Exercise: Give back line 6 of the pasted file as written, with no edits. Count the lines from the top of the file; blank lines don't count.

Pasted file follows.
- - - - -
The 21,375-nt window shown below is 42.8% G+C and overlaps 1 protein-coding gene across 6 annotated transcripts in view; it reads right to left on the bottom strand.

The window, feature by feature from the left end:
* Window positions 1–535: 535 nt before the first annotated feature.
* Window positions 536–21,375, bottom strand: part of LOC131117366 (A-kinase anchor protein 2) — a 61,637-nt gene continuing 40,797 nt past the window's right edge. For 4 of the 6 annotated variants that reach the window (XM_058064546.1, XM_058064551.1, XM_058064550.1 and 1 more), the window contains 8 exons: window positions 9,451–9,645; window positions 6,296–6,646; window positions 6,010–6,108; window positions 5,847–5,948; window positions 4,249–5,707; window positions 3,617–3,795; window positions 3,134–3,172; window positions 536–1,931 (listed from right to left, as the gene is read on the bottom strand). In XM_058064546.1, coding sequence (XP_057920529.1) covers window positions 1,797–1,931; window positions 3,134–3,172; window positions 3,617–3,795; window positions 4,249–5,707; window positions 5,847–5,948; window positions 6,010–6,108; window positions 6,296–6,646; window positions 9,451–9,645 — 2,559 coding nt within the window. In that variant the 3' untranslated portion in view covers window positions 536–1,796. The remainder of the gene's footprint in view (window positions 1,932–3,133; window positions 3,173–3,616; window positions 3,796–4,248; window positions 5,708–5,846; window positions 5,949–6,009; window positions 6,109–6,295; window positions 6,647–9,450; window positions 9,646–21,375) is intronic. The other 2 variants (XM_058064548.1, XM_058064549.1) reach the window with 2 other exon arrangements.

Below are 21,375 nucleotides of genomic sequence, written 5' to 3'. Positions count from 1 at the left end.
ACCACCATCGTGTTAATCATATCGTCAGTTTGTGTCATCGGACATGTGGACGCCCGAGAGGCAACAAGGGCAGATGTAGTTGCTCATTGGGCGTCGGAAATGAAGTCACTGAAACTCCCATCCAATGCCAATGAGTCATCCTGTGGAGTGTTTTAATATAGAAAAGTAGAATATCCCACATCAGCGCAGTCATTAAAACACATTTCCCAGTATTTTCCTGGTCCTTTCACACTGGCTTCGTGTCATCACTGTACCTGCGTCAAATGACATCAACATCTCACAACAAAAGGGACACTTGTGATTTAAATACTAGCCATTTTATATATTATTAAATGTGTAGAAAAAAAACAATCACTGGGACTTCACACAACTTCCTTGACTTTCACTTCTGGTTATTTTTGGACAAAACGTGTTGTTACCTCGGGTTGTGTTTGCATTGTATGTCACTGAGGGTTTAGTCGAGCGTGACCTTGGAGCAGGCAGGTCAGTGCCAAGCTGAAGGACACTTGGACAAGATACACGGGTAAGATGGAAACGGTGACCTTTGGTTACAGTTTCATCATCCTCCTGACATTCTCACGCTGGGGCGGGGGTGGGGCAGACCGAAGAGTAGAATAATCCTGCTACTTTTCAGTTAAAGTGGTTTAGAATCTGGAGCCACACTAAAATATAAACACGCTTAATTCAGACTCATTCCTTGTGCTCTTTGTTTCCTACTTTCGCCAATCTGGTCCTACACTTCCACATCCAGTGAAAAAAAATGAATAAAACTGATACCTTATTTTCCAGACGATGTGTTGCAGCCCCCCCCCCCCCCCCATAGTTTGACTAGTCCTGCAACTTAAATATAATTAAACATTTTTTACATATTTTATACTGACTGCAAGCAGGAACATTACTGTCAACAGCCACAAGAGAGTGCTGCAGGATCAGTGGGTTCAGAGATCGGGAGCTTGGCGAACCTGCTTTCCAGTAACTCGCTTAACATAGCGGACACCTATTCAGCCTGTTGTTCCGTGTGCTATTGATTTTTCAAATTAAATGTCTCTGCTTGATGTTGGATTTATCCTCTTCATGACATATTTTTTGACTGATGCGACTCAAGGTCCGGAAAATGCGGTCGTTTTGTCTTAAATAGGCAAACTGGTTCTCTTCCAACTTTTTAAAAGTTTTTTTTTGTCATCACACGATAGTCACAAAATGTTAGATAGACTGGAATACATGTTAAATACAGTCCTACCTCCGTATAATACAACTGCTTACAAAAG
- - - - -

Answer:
ACCACCATCGTGTTAATCATATCGTCAGTTTGTGTCATCGGACATGTGGACGCCCGAGAGGCAACAAGGGCAGATGTAGTTGCTCATTGGGCGTCGGAAATGAAGTCACTGAAACTCCCATCCAATGCCAATGAGTCATCCTGTGGAGTGTTTTAATATAGAAAAGTAGAATATCCCACATCAGCGCAGTCATTAAAACACATTTCCCAGTATTTTCCTGGTCCTTTCACACTGGCTTCGTGTCATCACTGTACCTGCGTCAAATGACATCAACATCTCACAACAAAAGGGACACTTGTGATTTAAATACTAGCCATTTTATATATTATTAAATGTGTAGAAAAAAAACAATCACTGGGACTTCACACAACTTCCTTGACTTTCACTTCTGGTTATTTTTGGACAAAACGTGTTGTTACCTCGGGTTGTGTTTGCATTGTATGTCACTGAGGGTTTAGTCGAGCGTGACCTTGGAGCAGGCAGGTCAGTGCCAAGCTGAAGGACACTTGGACAAGATACACGGGTAAGATGGAAACGGTGACCTTTGGTTACAGTTTCATCATCCTCCTGACATTCTCACGCTGGGGCGGGGGTGGGGCAGACCGAAGAGTAGAATAATCCTGCTACTTTTCAGTTAAAGTGGTTTAGAATCTGGAGCCACACTAAAATATAAACACGCTTAATTCAGACTCATTCCTTGTGCTCTTTGTTTCCTACTTTCGCCAATCTGGTCCTACACTTCCACATCCAGTGAAAAAAAATGAATAAAACTGATACCTTATTTTCCAGACGATGTGTTGCAGCCCCCCCCCCCCCCCCATAGTTTGACTAGTCCTGCAACTTAAATATAATTAAACATTTTTTACATATTTTATACTGACTGCAAGCAGGAACATTACTGTCAACAGCCACAAGAGAGTGCTGCAGGATCAGTGGGTTCAGAGATCGGGAGCTTGGCGAACCTGCTTTCCAGTAACTCGCTTAACATAGCGGACACCTATTCAGCCTGTTGTTCCGTGTGCTATTGATTTTTCAAATTAAATGTCTCTGCTTGATGTTGGATTTATCCTCTTCATGACATATTTTTTGACTGATGCGACTCAAGGTCCGGAAAATGCGGTCGTTTTGTCTTAAATAGGCAAACTGGTTCTCTTCCAACTTTTTAAAAGTTTTTTTTTGTCATCACACGATAGTCACAAAATGTTAGATAGACTGGAATACATGTTAAATACAGTCCTACCTCCGTATAATACAACTGCTTACAAAAG